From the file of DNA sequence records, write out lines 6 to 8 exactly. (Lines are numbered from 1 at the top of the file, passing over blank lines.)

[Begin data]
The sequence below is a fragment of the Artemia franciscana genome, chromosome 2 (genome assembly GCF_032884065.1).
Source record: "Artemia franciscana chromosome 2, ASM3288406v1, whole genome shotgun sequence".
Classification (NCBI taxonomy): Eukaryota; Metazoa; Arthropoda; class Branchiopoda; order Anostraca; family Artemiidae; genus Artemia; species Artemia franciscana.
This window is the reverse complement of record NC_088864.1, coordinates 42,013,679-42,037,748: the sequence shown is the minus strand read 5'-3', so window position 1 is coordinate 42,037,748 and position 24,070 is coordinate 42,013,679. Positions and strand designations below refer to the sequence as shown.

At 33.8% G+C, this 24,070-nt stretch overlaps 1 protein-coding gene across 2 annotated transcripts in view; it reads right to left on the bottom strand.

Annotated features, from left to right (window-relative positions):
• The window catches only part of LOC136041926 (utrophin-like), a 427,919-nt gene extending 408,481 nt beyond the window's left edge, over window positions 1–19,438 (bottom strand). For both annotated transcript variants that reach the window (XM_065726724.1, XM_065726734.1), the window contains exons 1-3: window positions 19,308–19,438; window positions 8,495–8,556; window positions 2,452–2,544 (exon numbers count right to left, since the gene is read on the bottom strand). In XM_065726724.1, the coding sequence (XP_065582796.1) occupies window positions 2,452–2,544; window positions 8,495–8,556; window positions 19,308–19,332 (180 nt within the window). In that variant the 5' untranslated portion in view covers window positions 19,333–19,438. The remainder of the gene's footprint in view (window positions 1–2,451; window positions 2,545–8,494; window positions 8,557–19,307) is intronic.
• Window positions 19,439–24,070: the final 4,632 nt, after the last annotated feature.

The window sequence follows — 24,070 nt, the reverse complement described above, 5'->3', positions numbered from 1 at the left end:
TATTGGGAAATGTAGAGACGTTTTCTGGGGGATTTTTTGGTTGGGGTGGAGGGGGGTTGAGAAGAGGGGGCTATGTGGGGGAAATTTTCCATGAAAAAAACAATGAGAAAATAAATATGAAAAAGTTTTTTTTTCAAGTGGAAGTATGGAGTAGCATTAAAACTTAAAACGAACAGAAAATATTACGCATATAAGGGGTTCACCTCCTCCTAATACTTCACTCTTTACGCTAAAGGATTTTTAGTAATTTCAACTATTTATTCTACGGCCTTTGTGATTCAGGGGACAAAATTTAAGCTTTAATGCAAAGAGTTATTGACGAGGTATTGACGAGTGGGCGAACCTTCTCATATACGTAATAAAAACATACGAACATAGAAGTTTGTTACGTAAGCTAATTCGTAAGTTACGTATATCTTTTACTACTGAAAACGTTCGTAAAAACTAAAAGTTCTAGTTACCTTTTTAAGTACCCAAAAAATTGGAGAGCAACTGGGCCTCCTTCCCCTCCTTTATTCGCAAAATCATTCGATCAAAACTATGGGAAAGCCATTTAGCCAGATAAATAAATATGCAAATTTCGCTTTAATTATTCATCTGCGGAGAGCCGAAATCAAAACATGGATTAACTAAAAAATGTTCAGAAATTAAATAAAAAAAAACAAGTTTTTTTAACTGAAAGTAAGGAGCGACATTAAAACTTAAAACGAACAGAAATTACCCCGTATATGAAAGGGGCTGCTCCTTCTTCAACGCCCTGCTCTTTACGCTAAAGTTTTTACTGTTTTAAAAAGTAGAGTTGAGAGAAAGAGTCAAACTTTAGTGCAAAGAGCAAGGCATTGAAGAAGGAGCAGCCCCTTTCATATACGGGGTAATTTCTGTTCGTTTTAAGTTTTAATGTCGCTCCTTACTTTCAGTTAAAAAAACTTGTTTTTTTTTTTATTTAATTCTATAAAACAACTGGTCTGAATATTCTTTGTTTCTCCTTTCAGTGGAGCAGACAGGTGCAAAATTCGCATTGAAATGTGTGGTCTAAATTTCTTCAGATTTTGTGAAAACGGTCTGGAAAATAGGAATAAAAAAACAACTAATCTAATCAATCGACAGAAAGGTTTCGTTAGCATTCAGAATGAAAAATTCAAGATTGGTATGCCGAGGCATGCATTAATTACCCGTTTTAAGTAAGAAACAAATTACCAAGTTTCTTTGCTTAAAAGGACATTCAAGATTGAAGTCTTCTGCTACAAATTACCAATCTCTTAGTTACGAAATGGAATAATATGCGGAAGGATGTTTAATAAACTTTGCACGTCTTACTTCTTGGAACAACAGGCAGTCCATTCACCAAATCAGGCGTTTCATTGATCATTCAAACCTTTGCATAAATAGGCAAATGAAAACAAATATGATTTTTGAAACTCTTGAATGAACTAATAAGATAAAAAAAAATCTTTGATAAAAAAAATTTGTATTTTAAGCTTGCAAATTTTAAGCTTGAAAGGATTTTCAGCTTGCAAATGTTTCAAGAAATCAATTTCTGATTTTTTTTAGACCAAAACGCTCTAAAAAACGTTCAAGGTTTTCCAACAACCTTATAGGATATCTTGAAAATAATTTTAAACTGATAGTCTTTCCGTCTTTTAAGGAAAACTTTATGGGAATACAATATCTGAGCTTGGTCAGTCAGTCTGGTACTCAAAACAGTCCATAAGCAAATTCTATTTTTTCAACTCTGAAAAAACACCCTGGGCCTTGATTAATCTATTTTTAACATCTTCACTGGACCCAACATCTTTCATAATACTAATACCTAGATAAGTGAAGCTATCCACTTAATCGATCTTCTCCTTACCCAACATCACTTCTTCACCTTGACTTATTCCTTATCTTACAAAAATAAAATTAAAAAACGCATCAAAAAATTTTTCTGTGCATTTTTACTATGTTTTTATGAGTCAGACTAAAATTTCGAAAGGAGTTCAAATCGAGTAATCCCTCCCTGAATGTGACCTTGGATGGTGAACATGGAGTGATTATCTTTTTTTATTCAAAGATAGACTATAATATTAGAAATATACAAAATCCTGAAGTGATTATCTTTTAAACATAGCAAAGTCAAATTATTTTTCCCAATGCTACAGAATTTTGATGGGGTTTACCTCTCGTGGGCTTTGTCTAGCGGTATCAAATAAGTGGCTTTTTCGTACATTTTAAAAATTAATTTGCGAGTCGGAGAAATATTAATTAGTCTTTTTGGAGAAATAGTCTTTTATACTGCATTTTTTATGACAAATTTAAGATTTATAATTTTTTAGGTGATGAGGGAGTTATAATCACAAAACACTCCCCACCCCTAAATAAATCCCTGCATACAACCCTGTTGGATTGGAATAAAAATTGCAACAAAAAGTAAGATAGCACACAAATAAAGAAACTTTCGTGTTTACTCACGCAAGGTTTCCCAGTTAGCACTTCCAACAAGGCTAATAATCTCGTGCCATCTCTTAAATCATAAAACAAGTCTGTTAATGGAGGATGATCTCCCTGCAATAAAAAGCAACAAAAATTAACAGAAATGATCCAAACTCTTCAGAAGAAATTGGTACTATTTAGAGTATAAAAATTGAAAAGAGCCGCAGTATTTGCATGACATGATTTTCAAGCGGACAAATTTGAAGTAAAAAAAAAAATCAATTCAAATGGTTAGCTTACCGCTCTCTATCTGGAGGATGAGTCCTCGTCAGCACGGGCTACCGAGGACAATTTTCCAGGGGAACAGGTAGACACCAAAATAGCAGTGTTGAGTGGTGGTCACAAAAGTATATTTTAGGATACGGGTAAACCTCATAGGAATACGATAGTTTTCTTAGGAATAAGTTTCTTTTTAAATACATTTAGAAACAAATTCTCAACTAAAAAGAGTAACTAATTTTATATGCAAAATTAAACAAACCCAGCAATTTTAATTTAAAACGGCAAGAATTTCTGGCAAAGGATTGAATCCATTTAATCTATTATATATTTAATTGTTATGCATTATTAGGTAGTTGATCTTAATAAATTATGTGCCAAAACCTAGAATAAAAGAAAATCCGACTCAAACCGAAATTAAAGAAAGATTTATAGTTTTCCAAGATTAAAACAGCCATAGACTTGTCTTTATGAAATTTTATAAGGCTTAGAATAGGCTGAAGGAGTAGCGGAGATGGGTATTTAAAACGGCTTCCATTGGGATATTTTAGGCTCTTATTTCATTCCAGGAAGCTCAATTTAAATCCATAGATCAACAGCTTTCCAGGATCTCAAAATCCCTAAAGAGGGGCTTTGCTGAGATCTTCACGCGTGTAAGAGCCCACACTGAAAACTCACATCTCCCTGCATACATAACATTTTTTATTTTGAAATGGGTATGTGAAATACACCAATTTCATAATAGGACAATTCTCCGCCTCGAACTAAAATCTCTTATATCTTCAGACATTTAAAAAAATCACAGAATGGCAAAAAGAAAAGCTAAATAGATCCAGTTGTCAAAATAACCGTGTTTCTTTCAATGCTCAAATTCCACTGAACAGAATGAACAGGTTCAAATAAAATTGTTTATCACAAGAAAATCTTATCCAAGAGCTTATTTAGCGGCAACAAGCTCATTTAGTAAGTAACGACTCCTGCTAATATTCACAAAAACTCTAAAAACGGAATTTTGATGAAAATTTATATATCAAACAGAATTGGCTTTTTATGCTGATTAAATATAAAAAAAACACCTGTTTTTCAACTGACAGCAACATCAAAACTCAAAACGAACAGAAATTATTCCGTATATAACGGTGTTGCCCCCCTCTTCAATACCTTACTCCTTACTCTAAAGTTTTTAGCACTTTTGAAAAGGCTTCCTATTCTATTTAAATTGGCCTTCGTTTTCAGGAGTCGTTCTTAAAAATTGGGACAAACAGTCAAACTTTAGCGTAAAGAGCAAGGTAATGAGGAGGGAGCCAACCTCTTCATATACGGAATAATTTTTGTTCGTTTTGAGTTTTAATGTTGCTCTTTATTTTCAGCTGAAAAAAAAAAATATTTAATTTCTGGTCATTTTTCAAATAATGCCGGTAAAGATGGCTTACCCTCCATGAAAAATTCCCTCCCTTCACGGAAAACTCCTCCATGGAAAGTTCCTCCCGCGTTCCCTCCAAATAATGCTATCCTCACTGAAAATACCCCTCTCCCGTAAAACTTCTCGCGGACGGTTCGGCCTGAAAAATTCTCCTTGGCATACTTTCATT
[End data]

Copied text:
Annotated features, from left to right (window-relative positions):
• The window catches only part of LOC136041926 (utrophin-like), a 427,919-nt gene extending 408,481 nt beyond the window's left edge, over window positions 1–19,438 (bottom strand). For both annotated transcript variants that reach the window (XM_065726724.1, XM_065726734.1), the window contains exons 1-3: window positions 19,308–19,438; window positions 8,495–8,556; window positions 2,452–2,544 (exon numbers count right to left, since the gene is read on the bottom strand). In XM_065726724.1, the coding sequence (XP_065582796.1) occupies window positions 2,452–2,544; window positions 8,495–8,556; window positions 19,308–19,332 (180 nt within the window). In that variant the 5' untranslated portion in view covers window positions 19,333–19,438. The remainder of the gene's footprint in view (window positions 1–2,451; window positions 2,545–8,494; window positions 8,557–19,307) is intronic.
• Window positions 19,439–24,070: the final 4,632 nt, after the last annotated feature.